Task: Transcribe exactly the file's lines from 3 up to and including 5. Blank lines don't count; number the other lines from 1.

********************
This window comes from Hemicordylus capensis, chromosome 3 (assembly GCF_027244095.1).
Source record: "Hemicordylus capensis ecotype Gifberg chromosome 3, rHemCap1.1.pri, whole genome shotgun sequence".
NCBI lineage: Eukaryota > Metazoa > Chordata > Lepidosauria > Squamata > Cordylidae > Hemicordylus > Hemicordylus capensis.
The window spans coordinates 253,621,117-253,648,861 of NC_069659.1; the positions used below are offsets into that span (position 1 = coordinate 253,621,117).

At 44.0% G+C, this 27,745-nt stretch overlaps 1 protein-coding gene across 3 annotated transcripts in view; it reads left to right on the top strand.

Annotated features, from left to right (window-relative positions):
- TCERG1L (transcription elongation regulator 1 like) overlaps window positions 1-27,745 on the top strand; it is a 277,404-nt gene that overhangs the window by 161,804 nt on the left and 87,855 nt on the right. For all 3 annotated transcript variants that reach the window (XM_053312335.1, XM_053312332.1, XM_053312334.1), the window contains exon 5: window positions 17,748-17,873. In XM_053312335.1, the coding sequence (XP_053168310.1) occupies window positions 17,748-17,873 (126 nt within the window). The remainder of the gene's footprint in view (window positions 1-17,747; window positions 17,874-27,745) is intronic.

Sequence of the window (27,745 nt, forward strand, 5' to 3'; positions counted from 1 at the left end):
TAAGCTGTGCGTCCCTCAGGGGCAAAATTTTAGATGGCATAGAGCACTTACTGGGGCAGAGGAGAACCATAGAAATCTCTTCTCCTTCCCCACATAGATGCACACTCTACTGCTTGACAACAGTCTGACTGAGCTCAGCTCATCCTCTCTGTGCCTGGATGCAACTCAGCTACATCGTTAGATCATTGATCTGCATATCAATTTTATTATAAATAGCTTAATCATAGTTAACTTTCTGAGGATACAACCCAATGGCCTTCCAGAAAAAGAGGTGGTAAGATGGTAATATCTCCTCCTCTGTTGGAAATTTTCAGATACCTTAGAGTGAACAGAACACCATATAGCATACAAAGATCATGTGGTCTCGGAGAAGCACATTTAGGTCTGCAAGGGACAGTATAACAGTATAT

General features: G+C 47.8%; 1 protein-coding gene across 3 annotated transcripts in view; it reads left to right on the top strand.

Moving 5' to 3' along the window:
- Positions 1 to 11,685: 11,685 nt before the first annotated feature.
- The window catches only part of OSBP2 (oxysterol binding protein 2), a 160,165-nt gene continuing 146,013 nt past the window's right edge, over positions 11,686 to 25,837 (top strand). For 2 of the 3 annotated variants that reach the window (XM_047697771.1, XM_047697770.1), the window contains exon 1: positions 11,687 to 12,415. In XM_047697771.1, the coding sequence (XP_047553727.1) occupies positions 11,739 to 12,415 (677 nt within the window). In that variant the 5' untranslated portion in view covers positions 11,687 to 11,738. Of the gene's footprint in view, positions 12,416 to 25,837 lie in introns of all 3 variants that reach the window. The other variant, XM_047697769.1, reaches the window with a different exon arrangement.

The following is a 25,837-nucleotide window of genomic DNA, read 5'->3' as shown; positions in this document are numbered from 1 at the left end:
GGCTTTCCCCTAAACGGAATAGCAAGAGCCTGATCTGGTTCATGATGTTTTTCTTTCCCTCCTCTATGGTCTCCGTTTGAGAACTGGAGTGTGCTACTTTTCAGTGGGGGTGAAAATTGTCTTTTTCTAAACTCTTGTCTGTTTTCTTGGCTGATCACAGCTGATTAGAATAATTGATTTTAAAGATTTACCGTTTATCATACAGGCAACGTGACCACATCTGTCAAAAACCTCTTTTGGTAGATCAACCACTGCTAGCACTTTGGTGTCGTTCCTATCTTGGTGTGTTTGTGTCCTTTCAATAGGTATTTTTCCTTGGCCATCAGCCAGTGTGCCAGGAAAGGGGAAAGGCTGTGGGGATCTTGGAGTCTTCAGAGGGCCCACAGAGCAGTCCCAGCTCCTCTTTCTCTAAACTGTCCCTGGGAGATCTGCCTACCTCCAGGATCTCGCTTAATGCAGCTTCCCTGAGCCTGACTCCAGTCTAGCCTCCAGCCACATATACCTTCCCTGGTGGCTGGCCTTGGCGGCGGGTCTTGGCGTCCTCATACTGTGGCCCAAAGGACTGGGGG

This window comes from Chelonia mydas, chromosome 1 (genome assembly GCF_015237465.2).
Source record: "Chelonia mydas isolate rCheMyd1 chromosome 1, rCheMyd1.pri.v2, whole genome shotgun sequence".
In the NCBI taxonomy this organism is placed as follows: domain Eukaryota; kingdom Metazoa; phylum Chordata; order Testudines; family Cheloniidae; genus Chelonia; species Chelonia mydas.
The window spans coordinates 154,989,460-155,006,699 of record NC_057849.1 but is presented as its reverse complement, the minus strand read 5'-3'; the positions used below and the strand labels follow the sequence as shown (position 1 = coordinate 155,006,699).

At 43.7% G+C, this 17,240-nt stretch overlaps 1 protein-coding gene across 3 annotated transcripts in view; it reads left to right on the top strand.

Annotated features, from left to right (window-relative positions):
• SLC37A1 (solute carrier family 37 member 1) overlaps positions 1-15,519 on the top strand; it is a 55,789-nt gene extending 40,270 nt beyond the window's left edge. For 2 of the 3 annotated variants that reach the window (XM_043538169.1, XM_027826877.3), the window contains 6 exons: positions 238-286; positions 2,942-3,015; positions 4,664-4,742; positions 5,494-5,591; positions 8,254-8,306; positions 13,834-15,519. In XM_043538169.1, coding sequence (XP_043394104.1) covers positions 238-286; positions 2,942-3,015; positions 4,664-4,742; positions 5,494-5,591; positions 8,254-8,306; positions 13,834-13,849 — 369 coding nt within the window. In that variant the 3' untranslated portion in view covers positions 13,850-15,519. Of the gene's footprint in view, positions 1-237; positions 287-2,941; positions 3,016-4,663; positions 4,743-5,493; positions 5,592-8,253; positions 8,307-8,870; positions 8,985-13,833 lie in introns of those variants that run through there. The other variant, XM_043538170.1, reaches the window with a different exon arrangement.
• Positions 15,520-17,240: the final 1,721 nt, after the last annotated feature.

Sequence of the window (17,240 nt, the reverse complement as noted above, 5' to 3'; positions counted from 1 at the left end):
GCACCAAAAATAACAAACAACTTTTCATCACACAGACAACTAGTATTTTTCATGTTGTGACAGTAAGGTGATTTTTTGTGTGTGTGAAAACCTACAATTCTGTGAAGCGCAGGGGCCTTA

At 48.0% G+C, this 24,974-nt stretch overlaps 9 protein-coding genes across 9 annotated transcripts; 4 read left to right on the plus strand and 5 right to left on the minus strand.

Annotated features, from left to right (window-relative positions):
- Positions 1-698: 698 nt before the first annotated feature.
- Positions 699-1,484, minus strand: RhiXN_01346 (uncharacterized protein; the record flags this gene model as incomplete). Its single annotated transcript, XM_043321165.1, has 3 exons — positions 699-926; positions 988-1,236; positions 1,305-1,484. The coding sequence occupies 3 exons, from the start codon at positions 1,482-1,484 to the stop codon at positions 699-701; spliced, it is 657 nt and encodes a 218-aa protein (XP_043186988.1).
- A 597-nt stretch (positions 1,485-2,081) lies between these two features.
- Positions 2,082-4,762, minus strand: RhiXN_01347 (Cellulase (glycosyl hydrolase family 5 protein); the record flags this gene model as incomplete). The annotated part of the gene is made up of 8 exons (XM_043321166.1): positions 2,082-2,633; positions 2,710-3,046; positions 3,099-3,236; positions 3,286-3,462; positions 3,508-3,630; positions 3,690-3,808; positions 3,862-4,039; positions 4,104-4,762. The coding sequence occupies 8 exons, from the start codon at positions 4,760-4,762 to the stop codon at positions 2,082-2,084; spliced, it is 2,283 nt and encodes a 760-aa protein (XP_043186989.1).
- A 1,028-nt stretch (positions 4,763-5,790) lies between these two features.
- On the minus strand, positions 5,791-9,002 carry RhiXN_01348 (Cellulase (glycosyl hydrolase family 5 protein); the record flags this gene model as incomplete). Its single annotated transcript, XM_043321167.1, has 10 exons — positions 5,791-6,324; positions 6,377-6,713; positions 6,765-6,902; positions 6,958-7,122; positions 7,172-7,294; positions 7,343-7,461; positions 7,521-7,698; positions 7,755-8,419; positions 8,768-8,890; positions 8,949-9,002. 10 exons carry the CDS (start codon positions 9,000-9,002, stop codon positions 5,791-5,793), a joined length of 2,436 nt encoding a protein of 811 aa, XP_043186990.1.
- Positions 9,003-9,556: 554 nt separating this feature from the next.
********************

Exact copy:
NCBI lineage: Eukaryota > Metazoa > Chordata > Lepidosauria > Squamata > Cordylidae > Hemicordylus > Hemicordylus capensis.
The window spans coordinates 253,621,117-253,648,861 of NC_069659.1; the positions used below are offsets into that span (position 1 = coordinate 253,621,117).

At 44.0% G+C, this 27,745-nt stretch overlaps 1 protein-coding gene across 3 annotated transcripts in view; it reads left to right on the top strand.